We all know the routine. A person on the internet questions your belief, misinterprets the Bible to contradict Christian teachings. They argue that we should let the hungry starve, kick the downtrodden, rob from the naked, and turn off the neon welcome signs of our hearts to marginalized folks.
You disengage, knowing you are right, you unfriend, mute, snooze the person on social media.
The routine continues, you reach out to a supportive echo chamber of people who completely agree you had no part in the conflict – they ignore any potential nuance you could rethink, and reduce the experience to “you’re right, they’re wrong.” The tempting routine feels so cozy with support that you are right.
But being right may not be helpful. The choir of support will make you feel better, but may rob you of an opportunity to decolonize our lives, our religion, our world. Perhaps, you need an election year intervention. I believe conflict and tension are an essential. We can’t dread conflict, just like we can dread the air we need to breathe. It is an inevitable task if you care to faithfully create change
Yes, it’s uncomfortable, but it is not worth ignoring another person’s humanity or transformational engagement. God nudges us impatiently. I think that often disengaging from conversation and having friends who never invite reflection can be a misuse of privilege. I’m not calling anyone out, but rather calling us all in to consider if we are abandoning conversations from which our privilege will protect us. We may be making these conversations the responsibility of people who need to escape them for survival. Personally, I need a community that can remind me that even though I am queer, brown, and quirky that I still have privilege.
The nuance of intersectional identity cultivates responsibility and pushes us to hard conversations. Because whiteness matters. Presenting masculine matters. College education matters. Speaking without an accent matters. Citizenship matters. There is no oppression competition and there is still responsibility in privileges even if you also identify with a group that is marginalized.
We can push more by having intentional community.
A good friend of mine, Rev. Matt Keadle, and I were venting, lamenting, about people who dangerously have behaviors and habits rooted in racism, sexism, homophobia, ableism, and other -ISMs.
When I get worked up, I feel urgent about issues, talking way too fast and too much, and finding relief in constantly offering context that I am too emotional. It is a bad habit that implicitly asks for understanding or forgiveness for being upset over oppressive behavior. I want to be right.
Matt balances the conversation and the pace of our thinking; he takes deep thoughtful pauses to consider different perspectives and allows his heart to remember the vast number of different people it holds; he doesn’t speak if he is unsure; he can be angry and sad while still engaging his values and resisting an urge to be petty.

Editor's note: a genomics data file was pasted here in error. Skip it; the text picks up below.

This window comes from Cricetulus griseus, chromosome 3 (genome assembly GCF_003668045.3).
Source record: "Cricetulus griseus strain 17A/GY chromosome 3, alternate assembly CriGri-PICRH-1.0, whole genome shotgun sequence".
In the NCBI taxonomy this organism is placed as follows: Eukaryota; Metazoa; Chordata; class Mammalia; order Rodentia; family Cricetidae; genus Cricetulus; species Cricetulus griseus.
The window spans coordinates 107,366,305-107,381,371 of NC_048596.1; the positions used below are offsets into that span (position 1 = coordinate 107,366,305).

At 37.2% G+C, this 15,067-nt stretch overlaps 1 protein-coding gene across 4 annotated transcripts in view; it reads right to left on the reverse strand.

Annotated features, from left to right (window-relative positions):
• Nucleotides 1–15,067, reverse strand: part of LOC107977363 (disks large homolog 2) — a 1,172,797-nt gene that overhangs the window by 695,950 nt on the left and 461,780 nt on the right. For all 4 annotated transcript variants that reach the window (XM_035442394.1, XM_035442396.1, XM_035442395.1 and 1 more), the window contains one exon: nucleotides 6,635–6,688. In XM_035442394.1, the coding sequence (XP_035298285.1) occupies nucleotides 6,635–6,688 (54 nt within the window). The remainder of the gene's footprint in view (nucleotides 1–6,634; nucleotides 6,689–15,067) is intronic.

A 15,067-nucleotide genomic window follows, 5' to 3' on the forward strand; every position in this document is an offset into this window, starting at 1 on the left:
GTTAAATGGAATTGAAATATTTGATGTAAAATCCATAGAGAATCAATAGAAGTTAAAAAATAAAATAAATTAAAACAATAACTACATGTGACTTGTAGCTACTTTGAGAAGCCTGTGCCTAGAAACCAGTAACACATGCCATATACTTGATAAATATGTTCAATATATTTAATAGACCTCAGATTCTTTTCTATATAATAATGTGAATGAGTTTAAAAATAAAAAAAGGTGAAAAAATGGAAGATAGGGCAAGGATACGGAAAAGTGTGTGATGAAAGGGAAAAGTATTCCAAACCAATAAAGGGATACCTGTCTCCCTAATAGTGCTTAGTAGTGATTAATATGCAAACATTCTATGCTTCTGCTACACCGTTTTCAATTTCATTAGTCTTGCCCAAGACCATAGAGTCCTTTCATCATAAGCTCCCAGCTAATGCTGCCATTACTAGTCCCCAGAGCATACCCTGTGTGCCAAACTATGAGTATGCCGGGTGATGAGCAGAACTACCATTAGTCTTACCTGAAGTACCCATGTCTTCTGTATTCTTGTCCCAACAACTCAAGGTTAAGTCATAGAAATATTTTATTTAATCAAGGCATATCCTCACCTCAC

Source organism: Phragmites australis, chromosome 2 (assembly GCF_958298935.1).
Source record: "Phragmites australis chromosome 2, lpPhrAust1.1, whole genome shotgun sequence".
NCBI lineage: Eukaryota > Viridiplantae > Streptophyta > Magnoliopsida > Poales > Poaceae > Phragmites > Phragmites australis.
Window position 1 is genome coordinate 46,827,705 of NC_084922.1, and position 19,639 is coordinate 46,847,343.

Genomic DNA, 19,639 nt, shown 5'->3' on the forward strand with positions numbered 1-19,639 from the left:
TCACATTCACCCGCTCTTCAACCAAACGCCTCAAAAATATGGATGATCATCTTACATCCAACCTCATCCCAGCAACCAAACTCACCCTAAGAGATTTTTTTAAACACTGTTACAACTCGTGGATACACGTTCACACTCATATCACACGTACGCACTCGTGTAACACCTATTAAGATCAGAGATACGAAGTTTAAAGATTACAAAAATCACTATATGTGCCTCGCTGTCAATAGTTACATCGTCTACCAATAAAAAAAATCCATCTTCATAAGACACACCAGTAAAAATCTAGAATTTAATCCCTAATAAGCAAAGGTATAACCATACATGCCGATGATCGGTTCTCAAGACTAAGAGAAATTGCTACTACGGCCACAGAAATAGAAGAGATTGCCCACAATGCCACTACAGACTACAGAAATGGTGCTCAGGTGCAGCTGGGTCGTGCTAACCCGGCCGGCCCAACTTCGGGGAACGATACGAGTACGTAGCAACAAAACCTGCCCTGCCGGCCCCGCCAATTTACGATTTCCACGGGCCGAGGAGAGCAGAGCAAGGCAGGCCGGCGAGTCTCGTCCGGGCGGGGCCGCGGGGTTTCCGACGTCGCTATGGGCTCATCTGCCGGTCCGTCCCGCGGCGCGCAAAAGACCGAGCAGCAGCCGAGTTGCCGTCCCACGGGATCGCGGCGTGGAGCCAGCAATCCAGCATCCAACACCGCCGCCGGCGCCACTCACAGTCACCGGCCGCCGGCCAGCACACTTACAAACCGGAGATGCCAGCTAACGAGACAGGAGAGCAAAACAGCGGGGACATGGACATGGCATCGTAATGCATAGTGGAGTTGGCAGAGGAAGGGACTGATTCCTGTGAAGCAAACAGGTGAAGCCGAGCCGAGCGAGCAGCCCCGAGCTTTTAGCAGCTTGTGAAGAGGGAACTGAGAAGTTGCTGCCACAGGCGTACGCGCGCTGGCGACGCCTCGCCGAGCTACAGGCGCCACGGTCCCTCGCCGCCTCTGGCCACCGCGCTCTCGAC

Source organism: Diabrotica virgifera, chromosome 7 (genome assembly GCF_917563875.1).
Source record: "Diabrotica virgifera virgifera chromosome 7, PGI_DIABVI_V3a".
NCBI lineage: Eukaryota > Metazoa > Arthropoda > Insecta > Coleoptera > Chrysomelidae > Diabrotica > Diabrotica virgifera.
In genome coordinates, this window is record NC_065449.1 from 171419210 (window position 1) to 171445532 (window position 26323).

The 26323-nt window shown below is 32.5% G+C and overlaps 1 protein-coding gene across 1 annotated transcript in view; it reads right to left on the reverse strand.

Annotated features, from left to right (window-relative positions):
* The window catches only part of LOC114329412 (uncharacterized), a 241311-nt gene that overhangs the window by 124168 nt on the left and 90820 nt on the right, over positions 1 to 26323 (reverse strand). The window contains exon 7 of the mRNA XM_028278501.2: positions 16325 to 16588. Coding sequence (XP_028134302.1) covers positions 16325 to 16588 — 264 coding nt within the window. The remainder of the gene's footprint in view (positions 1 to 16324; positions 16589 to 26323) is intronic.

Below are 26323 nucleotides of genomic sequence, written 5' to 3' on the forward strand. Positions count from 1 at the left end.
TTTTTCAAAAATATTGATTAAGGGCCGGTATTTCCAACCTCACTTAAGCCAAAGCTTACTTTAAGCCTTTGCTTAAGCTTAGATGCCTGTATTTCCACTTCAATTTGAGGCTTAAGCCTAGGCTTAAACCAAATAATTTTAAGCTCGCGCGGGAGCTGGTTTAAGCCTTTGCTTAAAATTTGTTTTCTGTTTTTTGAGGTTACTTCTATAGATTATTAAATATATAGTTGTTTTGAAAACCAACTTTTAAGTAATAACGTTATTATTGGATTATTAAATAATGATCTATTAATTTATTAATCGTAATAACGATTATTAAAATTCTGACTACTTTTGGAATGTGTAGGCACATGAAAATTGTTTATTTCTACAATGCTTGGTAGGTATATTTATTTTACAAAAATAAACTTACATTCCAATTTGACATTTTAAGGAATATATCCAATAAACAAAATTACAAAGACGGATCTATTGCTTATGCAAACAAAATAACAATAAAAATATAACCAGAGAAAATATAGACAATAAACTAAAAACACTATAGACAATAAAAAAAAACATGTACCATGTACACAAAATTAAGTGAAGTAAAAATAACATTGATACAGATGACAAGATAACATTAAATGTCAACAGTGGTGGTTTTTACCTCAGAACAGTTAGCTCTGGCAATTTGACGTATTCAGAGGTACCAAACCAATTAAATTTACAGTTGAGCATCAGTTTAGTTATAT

Sometimes, Matt really bothers me by having no natural pettiness. At times, talking to Matt is not fun or indulgent of my feelings.
But conversations with Matt are God-filled, essential for our shared work, wellbeing and sustainability in this work. Matt keeps me angry, honest, and clamorous in my expectations of God. I’d like to think that I help the Holy Spirit stir up Matt. I make him uncomfortable at times by just being and talking with the assuredness that nothing I can say would break the friendship, and that I can feel when he wants to say something and I make an awkward, pressuring space for him to say it.
To be honest with readers, Matt is white and also straight. He is cisgender too. Oh yeah, Matt is also from the midwest. Nothing about the richness of either of our individual intersectional identities dictates that we should be friends.
But we reach out to one another because we are different, we don’t go right to making each other feel better about a tough experience. We ask each other to be reflective, to know we both can be wrong, hurtful. We trust our values are rooted in God and love, but not in being right. We see when disengagement is about survival and when we are trying to hide away privilege and responsibility to avoid discomfort.
Maybe, you want to avoid “feeling bad” when changing and transforming. For many, it’s sad and true, but we can practice discomfort and still survive, which may mean that being right is only about a stubbornness and commitment to being right according to the whiteness and patriarchy we have been taught is “normal” and comfortable.
Get a friend who won’t rush to make you feel better without thinking.
Get out of posting in social media groups where you know everyone will agree with you.
Stop playing through the same routine.
It’s not helpful. It’s played out. Be fresh. Be bold. Be bothered. Engage.
Survive, for goodness sake, survive! But lean into the discomfort during this season of change. Wander in the desert for a little while to find deeper wells.